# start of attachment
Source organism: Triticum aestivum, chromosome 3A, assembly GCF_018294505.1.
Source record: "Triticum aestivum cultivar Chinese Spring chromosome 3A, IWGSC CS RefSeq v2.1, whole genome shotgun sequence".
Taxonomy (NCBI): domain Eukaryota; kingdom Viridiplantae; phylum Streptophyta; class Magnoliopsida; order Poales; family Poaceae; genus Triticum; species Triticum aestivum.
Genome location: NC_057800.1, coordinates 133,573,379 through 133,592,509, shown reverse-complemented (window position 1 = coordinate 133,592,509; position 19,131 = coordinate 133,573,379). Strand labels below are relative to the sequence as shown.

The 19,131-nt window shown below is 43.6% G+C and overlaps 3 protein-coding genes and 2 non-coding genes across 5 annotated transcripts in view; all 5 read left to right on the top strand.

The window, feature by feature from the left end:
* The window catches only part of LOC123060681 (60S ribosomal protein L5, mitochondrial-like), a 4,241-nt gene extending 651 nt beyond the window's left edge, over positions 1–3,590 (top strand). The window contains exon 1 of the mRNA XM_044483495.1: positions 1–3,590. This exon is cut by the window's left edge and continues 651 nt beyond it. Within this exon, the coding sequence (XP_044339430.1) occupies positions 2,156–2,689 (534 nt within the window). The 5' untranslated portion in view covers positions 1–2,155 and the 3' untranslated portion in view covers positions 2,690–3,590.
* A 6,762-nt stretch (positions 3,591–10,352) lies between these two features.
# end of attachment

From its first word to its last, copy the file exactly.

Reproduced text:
Source organism: Triticum aestivum, chromosome 3A, assembly GCF_018294505.1.
Source record: "Triticum aestivum cultivar Chinese Spring chromosome 3A, IWGSC CS RefSeq v2.1, whole genome shotgun sequence".
Taxonomy (NCBI): domain Eukaryota; kingdom Viridiplantae; phylum Streptophyta; class Magnoliopsida; order Poales; family Poaceae; genus Triticum; species Triticum aestivum.
Genome location: NC_057800.1, coordinates 133,573,379 through 133,592,509, shown reverse-complemented (window position 1 = coordinate 133,592,509; position 19,131 = coordinate 133,573,379). Strand labels below are relative to the sequence as shown.

The 19,131-nt window shown below is 43.6% G+C and overlaps 3 protein-coding genes and 2 non-coding genes across 5 annotated transcripts in view; all 5 read left to right on the top strand.

The window, feature by feature from the left end:
* The window catches only part of LOC123060681 (60S ribosomal protein L5, mitochondrial-like), a 4,241-nt gene extending 651 nt beyond the window's left edge, over positions 1–3,590 (top strand). The window contains exon 1 of the mRNA XM_044483495.1: positions 1–3,590. This exon is cut by the window's left edge and continues 651 nt beyond it. Within this exon, the coding sequence (XP_044339430.1) occupies positions 2,156–2,689 (534 nt within the window). The 5' untranslated portion in view covers positions 1–2,155 and the 3' untranslated portion in view covers positions 2,690–3,590.
* A 6,762-nt stretch (positions 3,591–10,352) lies between these two features.